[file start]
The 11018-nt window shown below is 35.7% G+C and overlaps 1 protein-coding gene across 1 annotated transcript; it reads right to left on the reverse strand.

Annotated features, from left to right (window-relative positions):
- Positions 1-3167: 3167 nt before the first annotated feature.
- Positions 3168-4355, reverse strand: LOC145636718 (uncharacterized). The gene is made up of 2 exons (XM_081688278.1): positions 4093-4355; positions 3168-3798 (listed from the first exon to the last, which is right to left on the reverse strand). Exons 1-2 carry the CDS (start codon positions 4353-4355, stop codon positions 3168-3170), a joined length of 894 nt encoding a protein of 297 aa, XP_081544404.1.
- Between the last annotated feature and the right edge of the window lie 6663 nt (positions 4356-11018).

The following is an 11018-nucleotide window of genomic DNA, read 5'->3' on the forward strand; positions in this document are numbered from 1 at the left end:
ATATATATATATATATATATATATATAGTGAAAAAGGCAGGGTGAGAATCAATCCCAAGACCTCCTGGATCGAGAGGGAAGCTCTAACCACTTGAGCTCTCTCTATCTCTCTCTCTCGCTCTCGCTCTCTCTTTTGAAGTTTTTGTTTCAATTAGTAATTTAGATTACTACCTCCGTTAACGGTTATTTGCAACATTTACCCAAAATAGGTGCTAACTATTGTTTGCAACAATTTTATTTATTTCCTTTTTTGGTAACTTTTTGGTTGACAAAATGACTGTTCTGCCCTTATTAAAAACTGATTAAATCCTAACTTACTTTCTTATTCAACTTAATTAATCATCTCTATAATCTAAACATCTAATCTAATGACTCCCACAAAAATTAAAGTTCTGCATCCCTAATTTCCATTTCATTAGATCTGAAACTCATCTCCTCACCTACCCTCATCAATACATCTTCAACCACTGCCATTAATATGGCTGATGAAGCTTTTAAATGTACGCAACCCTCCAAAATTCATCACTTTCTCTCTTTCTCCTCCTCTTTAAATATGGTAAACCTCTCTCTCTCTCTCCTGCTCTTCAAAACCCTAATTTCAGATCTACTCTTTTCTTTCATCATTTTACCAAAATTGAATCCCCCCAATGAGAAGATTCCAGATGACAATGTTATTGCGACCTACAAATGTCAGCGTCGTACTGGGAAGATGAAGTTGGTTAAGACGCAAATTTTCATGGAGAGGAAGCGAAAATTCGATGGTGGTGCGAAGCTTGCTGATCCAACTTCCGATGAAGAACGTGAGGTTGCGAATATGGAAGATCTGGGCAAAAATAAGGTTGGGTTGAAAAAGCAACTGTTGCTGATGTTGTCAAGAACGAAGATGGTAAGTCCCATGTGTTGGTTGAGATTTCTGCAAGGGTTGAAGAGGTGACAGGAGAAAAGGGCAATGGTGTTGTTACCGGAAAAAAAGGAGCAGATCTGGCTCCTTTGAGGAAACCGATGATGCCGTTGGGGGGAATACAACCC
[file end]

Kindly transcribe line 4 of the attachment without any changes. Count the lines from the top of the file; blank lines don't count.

- Positions 3168-4355, reverse strand: LOC145636718 (uncharacterized). The gene is made up of 2 exons (XM_081688278.1): positions 4093-4355; positions 3168-3798 (listed from the first exon to the last, which is right to left on the reverse strand). Exons 1-2 carry the CDS (start codon positions 4353-4355, stop codon positions 3168-3170), a joined length of 894 nt encoding a protein of 297 aa, XP_081544404.1.